Priest finds joy in work that no material thing can give

I love being a priest. When I shared this fact in a homily a few years back on a college campus, … Continued

I love being a priest. When I shared this fact in a homily a few years back on a college campus, a young man came to me after Mass and told me he had never heard that from a priest. He had no idea priests were happy.  He respected the sacrifices of priests, was grateful for the ministry they provided, but the thought of priests as happy never entered his mind. I am happy to report that most priests do experience a great deal of joy in their life amidst the sacrifices. Priests live a life in deep relationship with God and in service to the people they serve. It is in this receiving from God and the gift of self that one finds the joy that no material thing in the world can give. I experienced this truth firsthand in my life.

I was blessed to have been raised in a strong Catholic family, going to public schools until attending the Catholic University of America. After graduating, my life on paper looked pretty good. I was working in Chicago, had a great apartment, and good friends. But I was experiencing an inner lack of joy and could not figure out why.  I believed in God, but my faith had waned considerably.  It was a pilgrimage to a Marian shrine in Europe that changed my life. I realized the one thing missing in my life was the most important relationship one can have: God was missing me, and without knowing it, I was missing him. 

I was pretty much living for myself at that time in my life, and the empty feeling that came from my selfishness was replaced by the generous love of our Lord. God gave me a taste of the happiness and peace that comes from living a life centered on him and others and not on self, and so I pursued that path, which eventually led to the priesthood.  People often ask why I chose the priesthood, and I reply with great confidence that I did not choose the priesthood, God chose it for me.  It is God who calls the priest through an interior desire, as he did the early apostles, and I am convinced that following the will of God brings one the greatest happiness and freedom.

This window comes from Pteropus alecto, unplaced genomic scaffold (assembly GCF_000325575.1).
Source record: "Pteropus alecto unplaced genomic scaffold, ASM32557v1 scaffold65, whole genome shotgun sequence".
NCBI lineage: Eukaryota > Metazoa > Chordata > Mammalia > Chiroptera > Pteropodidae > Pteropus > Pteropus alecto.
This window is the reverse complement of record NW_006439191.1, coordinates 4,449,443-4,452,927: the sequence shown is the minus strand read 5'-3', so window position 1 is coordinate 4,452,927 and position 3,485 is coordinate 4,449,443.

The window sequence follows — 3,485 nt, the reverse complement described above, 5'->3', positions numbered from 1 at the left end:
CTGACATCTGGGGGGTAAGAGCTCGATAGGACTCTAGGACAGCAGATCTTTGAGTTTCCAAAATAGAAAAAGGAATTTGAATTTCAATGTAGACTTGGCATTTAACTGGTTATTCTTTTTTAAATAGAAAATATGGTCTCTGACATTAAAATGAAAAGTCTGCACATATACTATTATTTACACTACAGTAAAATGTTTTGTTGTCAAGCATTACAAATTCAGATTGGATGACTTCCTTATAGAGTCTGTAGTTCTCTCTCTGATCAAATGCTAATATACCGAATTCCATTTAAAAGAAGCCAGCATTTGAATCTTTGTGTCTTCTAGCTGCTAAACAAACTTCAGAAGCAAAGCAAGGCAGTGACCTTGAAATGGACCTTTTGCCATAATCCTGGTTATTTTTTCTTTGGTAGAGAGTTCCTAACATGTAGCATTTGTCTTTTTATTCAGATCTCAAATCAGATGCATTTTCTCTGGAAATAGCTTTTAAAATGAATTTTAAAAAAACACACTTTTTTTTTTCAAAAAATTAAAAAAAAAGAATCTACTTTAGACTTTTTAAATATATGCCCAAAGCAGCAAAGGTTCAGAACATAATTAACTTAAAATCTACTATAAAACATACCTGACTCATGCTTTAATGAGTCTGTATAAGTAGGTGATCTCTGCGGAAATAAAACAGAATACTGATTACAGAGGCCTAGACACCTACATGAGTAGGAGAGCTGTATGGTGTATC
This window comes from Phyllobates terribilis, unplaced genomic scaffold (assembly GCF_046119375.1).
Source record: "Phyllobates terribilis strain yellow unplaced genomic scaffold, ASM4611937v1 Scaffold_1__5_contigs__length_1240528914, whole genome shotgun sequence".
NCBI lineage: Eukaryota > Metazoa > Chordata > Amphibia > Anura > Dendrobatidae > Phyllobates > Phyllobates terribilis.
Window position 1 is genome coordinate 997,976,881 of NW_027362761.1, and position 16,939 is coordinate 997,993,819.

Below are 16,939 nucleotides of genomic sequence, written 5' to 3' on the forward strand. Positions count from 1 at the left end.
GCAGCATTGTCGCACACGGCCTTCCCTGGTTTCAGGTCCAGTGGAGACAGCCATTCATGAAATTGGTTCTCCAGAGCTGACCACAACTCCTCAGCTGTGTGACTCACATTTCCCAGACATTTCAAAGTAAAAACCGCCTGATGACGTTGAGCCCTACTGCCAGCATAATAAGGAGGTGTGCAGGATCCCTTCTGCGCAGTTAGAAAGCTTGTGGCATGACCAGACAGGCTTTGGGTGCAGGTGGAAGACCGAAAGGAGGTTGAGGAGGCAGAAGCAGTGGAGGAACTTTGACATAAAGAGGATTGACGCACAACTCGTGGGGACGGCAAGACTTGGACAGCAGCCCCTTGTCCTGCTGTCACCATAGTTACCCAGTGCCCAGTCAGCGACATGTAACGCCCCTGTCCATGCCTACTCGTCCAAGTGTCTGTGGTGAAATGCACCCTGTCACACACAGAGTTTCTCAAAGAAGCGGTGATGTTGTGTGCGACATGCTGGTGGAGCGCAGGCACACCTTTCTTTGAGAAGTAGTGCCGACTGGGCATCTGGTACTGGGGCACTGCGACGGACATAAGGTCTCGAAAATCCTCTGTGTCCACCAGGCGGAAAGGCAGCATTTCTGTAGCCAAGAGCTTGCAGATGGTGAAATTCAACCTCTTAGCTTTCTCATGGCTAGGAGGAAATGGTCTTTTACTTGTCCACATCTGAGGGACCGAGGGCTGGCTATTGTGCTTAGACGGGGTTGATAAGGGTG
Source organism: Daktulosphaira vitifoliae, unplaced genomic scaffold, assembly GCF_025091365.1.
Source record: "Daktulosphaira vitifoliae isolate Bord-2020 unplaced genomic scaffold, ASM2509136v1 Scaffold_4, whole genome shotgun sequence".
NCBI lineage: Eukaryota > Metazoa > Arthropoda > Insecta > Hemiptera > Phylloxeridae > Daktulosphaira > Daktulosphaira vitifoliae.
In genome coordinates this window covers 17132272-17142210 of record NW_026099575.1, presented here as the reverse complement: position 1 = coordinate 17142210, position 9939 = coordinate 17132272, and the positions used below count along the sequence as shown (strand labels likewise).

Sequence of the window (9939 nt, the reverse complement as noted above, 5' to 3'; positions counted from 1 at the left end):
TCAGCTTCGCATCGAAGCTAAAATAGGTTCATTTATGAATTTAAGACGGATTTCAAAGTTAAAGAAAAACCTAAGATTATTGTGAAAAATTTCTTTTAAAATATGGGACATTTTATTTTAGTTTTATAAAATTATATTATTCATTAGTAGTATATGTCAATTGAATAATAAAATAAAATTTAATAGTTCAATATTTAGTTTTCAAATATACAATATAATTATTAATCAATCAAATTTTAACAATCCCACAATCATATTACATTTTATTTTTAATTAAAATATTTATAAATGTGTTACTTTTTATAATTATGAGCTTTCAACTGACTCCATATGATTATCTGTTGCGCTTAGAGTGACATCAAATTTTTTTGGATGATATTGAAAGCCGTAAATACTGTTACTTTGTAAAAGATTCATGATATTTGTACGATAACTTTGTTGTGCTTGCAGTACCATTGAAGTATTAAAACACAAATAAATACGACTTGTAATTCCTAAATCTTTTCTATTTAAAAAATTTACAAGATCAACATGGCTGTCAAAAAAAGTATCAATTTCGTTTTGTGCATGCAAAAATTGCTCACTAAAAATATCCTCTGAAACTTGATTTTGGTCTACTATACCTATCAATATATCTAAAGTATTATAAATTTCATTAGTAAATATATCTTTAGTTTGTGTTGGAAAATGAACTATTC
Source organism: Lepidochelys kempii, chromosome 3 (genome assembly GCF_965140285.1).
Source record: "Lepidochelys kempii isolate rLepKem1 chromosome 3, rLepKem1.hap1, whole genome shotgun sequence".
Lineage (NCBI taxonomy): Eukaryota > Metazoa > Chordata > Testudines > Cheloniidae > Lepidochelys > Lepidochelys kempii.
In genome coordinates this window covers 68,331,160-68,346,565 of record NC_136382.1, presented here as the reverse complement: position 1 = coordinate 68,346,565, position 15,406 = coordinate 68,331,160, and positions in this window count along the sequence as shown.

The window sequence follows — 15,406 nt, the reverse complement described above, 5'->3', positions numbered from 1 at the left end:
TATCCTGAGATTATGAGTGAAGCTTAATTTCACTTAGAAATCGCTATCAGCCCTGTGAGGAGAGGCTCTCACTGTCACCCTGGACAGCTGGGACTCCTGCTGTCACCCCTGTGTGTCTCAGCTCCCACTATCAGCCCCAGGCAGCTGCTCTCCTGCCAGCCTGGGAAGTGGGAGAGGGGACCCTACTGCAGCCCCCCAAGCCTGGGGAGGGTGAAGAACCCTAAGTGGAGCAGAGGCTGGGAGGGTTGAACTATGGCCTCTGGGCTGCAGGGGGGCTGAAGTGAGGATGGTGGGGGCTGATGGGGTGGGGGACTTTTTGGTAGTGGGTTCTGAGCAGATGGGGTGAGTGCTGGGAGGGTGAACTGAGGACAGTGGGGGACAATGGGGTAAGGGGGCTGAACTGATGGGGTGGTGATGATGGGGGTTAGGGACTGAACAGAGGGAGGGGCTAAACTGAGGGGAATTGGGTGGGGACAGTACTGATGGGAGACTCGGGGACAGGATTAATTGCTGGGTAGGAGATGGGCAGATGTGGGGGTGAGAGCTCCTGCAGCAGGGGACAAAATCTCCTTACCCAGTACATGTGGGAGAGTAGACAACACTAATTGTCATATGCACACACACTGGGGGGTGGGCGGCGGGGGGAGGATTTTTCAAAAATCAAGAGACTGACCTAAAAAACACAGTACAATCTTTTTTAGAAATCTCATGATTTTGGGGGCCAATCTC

Once I remember rushing to the hospital late one evening to anoint a woman who was about to die.  Just moments before, she was happily having dinner with her family. These are the difficult moments in life that our Lord very frequently asks the priest to enter.  After reassuring the family of God’s deep love for her and reminding them of the promise of eternal life and a great family reunion in heaven that is sure to take place if we trust in God, her husband remarked, “Thanks for bringing Christ to us.”  It is in these moments that I realize why God called me to this life of sacrifice, to bring Christ to the world.  There are so many moments when the priest brings Jesus to the people through teaching, service, and the sacraments.  It is hard to explain the deep joy and satisfaction that one receives in the priesthood but it is evident to me and to the overwhelming majority of priests who are good and faithful in their vocation.  I love being a priest. 

(Recommended reading: “Why Priests Are Happy: A Study of the Psychological and Spiritual Health of Priests” by Msgr. Stephen Rossetti, associate dean for seminary and ministerial programs and clinical associate professor of pastoral studies at the Catholic University of America.)

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